Spain takes reins of revamped EU

By Ernest Bey

Implementing Lisbon Treaty and tackling bloc's economic woes to be focus of presidency.

Spain has assumed the rotating presidency of the European Union, the first under a new leadership structure for the bloc which includes its first full-time president and a new foreign policy supremo.

The positions, occupied respectively by Belgium's Herman Van Rompuy and Britain's Catherine Ashton, were created under the Lisbon Treaty which came into effect on December 1, during the final weeks of Sweden's six-month term at the helm of the EU.

Madrid has set as the priorities for its presidency a smooth implementation of the treaty and tackling the continent's economic problems.

The treaty aims to streamline decision-making in the 27-nation bloc but critics argue the new system is no less complex and multi-layered than the previous one, with too much scope for overlapping roles.

'Sustainable' economy

In a message posted on the official website of the Spanish presidency, Jose Luis Rodriguez Zapatero, Spain's prime minister, said the main challenge will be to provide Europe with an economy that is "more productive, innovative and more sustainable".

Zapatero said that he was "convinced" that the Lisbon Treaty will make Europe "more efficient and dynamic" and contribute to "make Europeans more united".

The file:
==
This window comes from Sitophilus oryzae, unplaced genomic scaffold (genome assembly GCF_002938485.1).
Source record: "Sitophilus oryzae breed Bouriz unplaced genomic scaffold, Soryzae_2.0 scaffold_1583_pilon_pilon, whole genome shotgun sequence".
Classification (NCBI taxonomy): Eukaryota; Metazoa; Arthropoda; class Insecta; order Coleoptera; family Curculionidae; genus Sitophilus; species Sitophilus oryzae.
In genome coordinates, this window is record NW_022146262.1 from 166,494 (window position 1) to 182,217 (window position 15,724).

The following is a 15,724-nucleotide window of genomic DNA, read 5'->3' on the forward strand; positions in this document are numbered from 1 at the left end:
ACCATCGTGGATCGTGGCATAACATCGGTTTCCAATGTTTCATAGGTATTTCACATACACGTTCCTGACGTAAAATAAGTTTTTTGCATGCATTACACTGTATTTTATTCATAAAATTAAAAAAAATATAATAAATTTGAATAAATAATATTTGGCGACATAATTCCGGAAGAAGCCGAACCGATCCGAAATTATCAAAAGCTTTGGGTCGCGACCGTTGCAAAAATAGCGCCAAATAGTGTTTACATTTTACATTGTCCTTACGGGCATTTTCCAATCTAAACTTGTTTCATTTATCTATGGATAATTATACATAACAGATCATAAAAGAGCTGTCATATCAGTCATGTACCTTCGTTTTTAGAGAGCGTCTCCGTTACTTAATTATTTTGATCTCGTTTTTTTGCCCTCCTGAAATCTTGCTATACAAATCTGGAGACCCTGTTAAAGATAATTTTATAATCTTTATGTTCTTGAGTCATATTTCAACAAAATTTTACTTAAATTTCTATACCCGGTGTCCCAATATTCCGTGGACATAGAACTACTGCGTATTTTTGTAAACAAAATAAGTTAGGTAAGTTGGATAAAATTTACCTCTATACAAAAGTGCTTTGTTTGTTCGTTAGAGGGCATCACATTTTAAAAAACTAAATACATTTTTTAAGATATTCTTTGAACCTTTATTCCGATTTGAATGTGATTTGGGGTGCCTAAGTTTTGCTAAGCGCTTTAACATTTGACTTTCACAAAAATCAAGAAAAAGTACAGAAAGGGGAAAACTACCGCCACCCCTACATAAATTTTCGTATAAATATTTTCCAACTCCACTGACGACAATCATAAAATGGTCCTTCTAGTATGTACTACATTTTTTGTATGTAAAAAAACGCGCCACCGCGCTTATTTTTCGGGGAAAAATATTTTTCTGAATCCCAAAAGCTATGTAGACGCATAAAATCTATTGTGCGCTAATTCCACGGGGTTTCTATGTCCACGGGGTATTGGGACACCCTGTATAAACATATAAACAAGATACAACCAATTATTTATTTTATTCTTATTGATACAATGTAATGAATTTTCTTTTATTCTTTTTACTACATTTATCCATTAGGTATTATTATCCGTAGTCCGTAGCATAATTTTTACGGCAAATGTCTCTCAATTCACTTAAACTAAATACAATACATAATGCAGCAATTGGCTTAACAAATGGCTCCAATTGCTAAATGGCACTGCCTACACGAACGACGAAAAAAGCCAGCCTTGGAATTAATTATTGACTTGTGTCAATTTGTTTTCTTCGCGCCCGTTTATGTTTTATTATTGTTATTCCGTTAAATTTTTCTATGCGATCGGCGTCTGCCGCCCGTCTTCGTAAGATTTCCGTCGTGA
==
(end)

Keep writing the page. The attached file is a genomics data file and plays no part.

One of the aims of the EU's new leadership structure is to give Europe a greater voice on the world stage in talks with major powers like China and the United States.

Under the Lisbon Treaty, Rompuy, Ashton and Jose Manuel Barroso, the European Commission president, are intended to be the EU's public face.

But Spain will still chair important EU ministerial meetings on the economy, the environment and energy during the presidency as well as host several summits.

The summits include one between the bloc and Washington in May which Barack Obama, the US president, is expected to attend.

Jerzy Buzek, president of the European Parliament, said: "The coming six months are extremely important for the implementation of the Lisbon Treaty.

"The Spanish presidency will shape the new model of co-operation between EU institutions and member states under the Lisbon Treaty."

Growth strategy

During the Spanish presidency the EU needs to agree on a replacement for the bloc's long-term growth strategy known as the Lisbon Agenda which was supposed to make it the world's most competitive economy by 2010.

A new 10-year growth strategy, dubbed the "2020 strategy," is likely to be adopted in March during a summit of EU leaders.

The unemployment rate in the entire EU rose to 9.3 per cent in October, representing 22.5 million people, from 7.3 per cent during the same time last year, according to EU statistic agency Eurostat.

The jobless rate in individual member states varies from lows of 3.7 per cent in the Netherlands and 4.7 per cent in Austria to highs of 19.3 percent in Spain and 20.9 per cent in Latvia.

As fireworks greeted the New Year, Spain raised the level of its anti-terrorist alert, fearing attacks by Eta, the armed Basque separatist group, during its EU presidency.

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